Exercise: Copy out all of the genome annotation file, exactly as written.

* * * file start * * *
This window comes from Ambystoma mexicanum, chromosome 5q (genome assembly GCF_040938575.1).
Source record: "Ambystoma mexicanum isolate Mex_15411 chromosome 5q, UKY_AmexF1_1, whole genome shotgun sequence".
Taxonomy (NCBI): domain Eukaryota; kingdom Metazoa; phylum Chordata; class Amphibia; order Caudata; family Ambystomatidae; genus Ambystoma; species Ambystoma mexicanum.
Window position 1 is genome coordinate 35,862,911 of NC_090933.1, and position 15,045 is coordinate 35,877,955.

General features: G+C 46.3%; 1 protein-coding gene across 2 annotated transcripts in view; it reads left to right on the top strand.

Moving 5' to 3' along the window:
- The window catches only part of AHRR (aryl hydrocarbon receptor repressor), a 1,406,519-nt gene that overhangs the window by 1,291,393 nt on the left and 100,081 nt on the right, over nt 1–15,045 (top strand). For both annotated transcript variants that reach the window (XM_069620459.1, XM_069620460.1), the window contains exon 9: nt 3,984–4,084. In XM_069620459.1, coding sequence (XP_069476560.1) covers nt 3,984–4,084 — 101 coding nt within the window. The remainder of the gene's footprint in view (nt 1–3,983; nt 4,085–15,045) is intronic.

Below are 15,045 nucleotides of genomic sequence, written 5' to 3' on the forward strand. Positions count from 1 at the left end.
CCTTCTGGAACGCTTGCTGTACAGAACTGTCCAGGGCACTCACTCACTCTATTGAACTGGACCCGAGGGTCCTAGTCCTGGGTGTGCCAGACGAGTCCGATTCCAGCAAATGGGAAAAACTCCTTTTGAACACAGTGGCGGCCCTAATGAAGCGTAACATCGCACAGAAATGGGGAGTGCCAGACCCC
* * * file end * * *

This window comes from Ambystoma mexicanum, chromosome 5q (genome assembly GCF_040938575.1).
Source record: "Ambystoma mexicanum isolate Mex_15411 chromosome 5q, UKY_AmexF1_1, whole genome shotgun sequence".
Taxonomy (NCBI): domain Eukaryota; kingdom Metazoa; phylum Chordata; class Amphibia; order Caudata; family Ambystomatidae; genus Ambystoma; species Ambystoma mexicanum.
Window position 1 is genome coordinate 35,862,911 of NC_090933.1, and position 15,045 is coordinate 35,877,955.

General features: G+C 46.3%; 1 protein-coding gene across 2 annotated transcripts in view; it reads left to right on the top strand.

Moving 5' to 3' along the window:
- The window catches only part of AHRR (aryl hydrocarbon receptor repressor), a 1,406,519-nt gene that overhangs the window by 1,291,393 nt on the left and 100,081 nt on the right, over nt 1–15,045 (top strand). For both annotated transcript variants that reach the window (XM_069620459.1, XM_069620460.1), the window contains exon 9: nt 3,984–4,084. In XM_069620459.1, coding sequence (XP_069476560.1) covers nt 3,984–4,084 — 101 coding nt within the window. The remainder of the gene's footprint in view (nt 1–3,983; nt 4,085–15,045) is intronic.

Below are 15,045 nucleotides of genomic sequence, written 5' to 3' on the forward strand. Positions count from 1 at the left end.
CCTTCTGGAACGCTTGCTGTACAGAACTGTCCAGGGCACTCACTCACTCTATTGAACTGGACCCGAGGGTCCTAGTCCTGGGTGTGCCAGACGAGTCCGATTCCAGCAAATGGGAAAAACTCCTTTTGAACACAGTGGCGGCCCTAATGAAGCGTAACATCGCACAGAAATGGGGAGTGCCAGACCCC